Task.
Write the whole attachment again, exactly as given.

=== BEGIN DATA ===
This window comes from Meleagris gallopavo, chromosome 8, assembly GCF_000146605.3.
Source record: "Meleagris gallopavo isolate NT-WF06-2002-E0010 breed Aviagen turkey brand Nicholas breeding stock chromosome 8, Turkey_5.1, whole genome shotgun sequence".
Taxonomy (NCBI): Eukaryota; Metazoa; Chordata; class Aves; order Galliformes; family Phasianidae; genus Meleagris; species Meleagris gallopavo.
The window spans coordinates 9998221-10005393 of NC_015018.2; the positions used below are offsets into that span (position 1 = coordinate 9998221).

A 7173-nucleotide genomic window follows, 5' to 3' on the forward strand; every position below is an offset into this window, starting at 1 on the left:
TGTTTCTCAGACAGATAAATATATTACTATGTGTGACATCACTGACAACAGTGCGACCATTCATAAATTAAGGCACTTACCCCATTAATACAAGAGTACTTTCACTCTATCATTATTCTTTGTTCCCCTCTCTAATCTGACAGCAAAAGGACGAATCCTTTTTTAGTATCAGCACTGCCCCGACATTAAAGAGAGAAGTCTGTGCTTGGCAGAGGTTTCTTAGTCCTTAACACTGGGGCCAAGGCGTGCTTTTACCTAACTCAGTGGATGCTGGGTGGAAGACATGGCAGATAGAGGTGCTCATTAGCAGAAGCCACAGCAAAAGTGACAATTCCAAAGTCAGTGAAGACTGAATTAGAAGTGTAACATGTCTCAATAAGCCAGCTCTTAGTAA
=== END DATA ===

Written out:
This window comes from Meleagris gallopavo, chromosome 8, assembly GCF_000146605.3.
Source record: "Meleagris gallopavo isolate NT-WF06-2002-E0010 breed Aviagen turkey brand Nicholas breeding stock chromosome 8, Turkey_5.1, whole genome shotgun sequence".
Taxonomy (NCBI): Eukaryota; Metazoa; Chordata; class Aves; order Galliformes; family Phasianidae; genus Meleagris; species Meleagris gallopavo.
The window spans coordinates 9998221-10005393 of NC_015018.2; the positions used below are offsets into that span (position 1 = coordinate 9998221).

A 7173-nucleotide genomic window follows, 5' to 3' on the forward strand; every position below is an offset into this window, starting at 1 on the left:
TGTTTCTCAGACAGATAAATATATTACTATGTGTGACATCACTGACAACAGTGCGACCATTCATAAATTAAGGCACTTACCCCATTAATACAAGAGTACTTTCACTCTATCATTATTCTTTGTTCCCCTCTCTAATCTGACAGCAAAAGGACGAATCCTTTTTTAGTATCAGCACTGCCCCGACATTAAAGAGAGAAGTCTGTGCTTGGCAGAGGTTTCTTAGTCCTTAACACTGGGGCCAAGGCGTGCTTTTACCTAACTCAGTGGATGCTGGGTGGAAGACATGGCAGATAGAGGTGCTCATTAGCAGAAGCCACAGCAAAAGTGACAATTCCAAAGTCAGTGAAGACTGAATTAGAAGTGTAACATGTCTCAATAAGCCAGCTCTTAGTAA